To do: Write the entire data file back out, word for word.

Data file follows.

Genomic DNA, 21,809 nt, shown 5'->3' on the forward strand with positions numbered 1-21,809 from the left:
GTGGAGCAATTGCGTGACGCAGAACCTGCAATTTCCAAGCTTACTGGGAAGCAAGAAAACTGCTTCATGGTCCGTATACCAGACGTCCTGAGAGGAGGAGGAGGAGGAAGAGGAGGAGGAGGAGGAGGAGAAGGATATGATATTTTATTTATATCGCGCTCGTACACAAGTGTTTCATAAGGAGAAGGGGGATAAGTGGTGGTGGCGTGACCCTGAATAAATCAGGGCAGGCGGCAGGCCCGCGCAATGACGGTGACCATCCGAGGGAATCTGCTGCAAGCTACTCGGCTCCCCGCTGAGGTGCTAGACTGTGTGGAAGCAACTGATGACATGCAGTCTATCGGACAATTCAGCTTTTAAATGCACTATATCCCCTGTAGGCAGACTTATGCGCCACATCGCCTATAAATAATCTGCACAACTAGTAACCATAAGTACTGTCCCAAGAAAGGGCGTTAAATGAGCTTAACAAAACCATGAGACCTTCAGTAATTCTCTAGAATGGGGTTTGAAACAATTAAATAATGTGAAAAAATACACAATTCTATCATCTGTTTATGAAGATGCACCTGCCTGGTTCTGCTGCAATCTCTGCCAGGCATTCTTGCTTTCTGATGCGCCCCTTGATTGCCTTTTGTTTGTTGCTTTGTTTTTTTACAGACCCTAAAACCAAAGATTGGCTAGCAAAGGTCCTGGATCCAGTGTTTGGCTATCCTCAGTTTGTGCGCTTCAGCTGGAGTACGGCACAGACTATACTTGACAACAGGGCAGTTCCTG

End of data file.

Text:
Genomic DNA, 21,809 nt, shown 5'->3' on the forward strand with positions numbered 1-21,809 from the left:
GTGGAGCAATTGCGTGACGCAGAACCTGCAATTTCCAAGCTTACTGGGAAGCAAGAAAACTGCTTCATGGTCCGTATACCAGACGTCCTGAGAGGAGGAGGAGGAGGAAGAGGAGGAGGAGGAGGAGGAGAAGGATATGATATTTTATTTATATCGCGCTCGTACACAAGTGTTTCATAAGGAGAAGGGGGATAAGTGGTGGTGGCGTGACCCTGAATAAATCAGGGCAGGCGGCAGGCCCGCGCAATGACGGTGACCATCCGAGGGAATCTGCTGCAAGCTACTCGGCTCCCCGCTGAGGTGCTAGACTGTGTGGAAGCAACTGATGACATGCAGTCTATCGGACAATTCAGCTTTTAAATGCACTATATCCCCTGTAGGCAGACTTATGCGCCACATCGCCTATAAATAATCTGCACAACTAGTAACCATAAGTACTGTCCCAAGAAAGGGCGTTAAATGAGCTTAACAAAACCATGAGACCTTCAGTAATTCTCTAGAATGGGGTTTGAAACAATTAAATAATGTGAAAAAATACACAATTCTATCATCTGTTTATGAAGATGCACCTGCCTGGTTCTGCTGCAATCTCTGCCAGGCATTCTTGCTTTCTGATGCGCCCCTTGATTGCCTTTTGTTTGTTGCTTTGTTTTTTTACAGACCCTAAAACCAAAGATTGGCTAGCAAAGGTCCTGGATCCAGTGTTTGGCTATCCTCAGTTTGTGCGCTTCAGCTGGAGTACGGCACAGACTATACTTGACAACAGGGCAGTTCCTG